Villa were defeated in their final game of the campaign at home to Rovers on Sunday but finished sixth in the Premier League for the third consecutive year as seventh-placed Liverpool could only draw 0-0 at Hull.
That means O'Neill's side - who also reached the Carling Cup final and FA Cup semi-finals this term - will not have to play an extra round in next season's Europa League and the manager insists he is delighted with the campaign overall.
Villa ultimately fell short in their bid to break into the top four though and speculation continues to surround O'Neill's future.
Reports have suggested Liverpool boss Rafael Benitez could be on his way out of Anfield this summer, with O'Neill touted as the leading candidate to succeed him - while Croatia coach Slaven Bilic is the latest name to be linked with Villa as the Irishman's potential replacement.
O'Neill, who is set to meet Villa owner Randy Lerner in the next few days, moved to dismiss the speculation last week by stating his wish to stay at the club, but the 58-year-old admits his current squad needs strengthening if this season's achievements are to be matched.
"We would have to try and improve the team - I think even just to stand still, we would have to improve the team," O'Neill said.
"If you start to think everything is absolutely perfect, it's not. You look at those teams that you want to compete against.
"This season apart, Manchester United, Arsenal, Chelsea and Liverpool are contesting quarter-finals, semi-finals and finals of the Champions League, thrown in with the fact that they can hack it domestically. It is tough."
To push on, Villa will certainly need to retain the services of key men like England midfielder James Milner, who is one of several players at the club hoping to be included in Fabio Capello's provisional World Cup squad on Tuesday.
Milner is in line for an improved deal with Villa this summer, although O'Neill insists both he and the player are happy for talks to wait until after the tournament in South Africa has finished.
Asked if he was looking to get Milner to sign up quickly, O'Neill said: "No, I don't think that's important. I know James and his agent pretty well.
"If he comes back with the World Cup medal and the Golden Boot I might feel we should have done something!
"But he has been great and he is perfectly happy to sit and not worry about things."
Blackburn's victory, which came courtesy of Richard Dunne's 84th-minute own goal, moved them into the top half of the table.
A 10th-place finish speaks volumes for the work Sam Allardyce has done since taking over the club when they were in the relegation zone last season.
But like O'Neill, Allardyce feels it will be even harder to produce the same again next year and he is looking to sign a new striker as soon as possible.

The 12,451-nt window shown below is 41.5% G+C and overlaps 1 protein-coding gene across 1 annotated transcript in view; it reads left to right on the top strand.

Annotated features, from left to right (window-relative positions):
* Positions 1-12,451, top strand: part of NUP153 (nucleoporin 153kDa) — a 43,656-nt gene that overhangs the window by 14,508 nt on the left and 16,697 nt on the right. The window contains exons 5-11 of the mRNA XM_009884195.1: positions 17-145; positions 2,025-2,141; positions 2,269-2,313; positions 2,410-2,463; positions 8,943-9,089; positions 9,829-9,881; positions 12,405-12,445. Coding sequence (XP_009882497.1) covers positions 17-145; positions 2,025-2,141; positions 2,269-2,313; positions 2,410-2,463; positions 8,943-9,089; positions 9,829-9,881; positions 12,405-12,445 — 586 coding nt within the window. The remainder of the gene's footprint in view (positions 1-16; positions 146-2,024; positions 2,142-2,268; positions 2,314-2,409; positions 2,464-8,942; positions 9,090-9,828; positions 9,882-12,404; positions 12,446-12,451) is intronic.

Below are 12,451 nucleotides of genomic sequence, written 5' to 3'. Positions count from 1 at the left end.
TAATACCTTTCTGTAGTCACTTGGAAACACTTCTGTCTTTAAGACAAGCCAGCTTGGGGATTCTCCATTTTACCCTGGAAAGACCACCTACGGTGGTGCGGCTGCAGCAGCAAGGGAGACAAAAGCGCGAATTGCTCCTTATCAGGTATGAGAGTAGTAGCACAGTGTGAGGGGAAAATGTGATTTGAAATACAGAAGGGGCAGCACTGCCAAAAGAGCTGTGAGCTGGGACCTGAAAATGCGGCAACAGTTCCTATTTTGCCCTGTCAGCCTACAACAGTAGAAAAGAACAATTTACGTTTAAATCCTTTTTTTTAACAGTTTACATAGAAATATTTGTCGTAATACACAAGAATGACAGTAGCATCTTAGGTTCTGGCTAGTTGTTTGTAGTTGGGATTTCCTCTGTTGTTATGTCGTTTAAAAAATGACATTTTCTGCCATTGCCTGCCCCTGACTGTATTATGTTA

"We'll have to try and find a frontman," said Allardyce, who hopes to finalise a deal for Portsmouth's on-loan Lens forward Aruna Dindane.
"It is our main area - I've made that public over the last few weeks, and let's hope we can clinch it as soon as possible.
"We can then look towards next season with a little bit more security and hope that if we are good enough to finish 10th now, then we should be good enough to get in and around that position again.
"But we have to be careful about how much everyone else spends first before we start predicting whether we finish 10th or better next season.
"If everyone else goes off and spends millions and millions more than us, 10th might be a difficult thing to do next year."
A major bonus for Blackburn this season has been the emergence of a crop of exciting youngsters, including Steven Nzonzi, Nikola Kalinic, Martin Olsson, Junior Hoilett and Phil Jones, who has particularly caught the eye in defence after an impressive league debut against Chelsea in March.
On Sunday, Allardyce fielded debutants in the form of midfielder Amine Linganzi and centre-back Grant Hanley, whose performance the manager felt rivalled that of Jones on his first Premier League appearance.
It promises a bright future at Ewood Park, although Allardyce is aware it could become increasingly difficult for the club to hold on to their young talent.
"They have asset values. We will always be a selling club now Jack (Walker, the former chairman) is not with us," Allardyce said.
"What we must do is hold on to these players for as long as we possibly can and develop them as much as we can.
"But there is no doubt that if they continue to play like they are, one day somewhere down the road we will have to resist somebody trying to get them off us."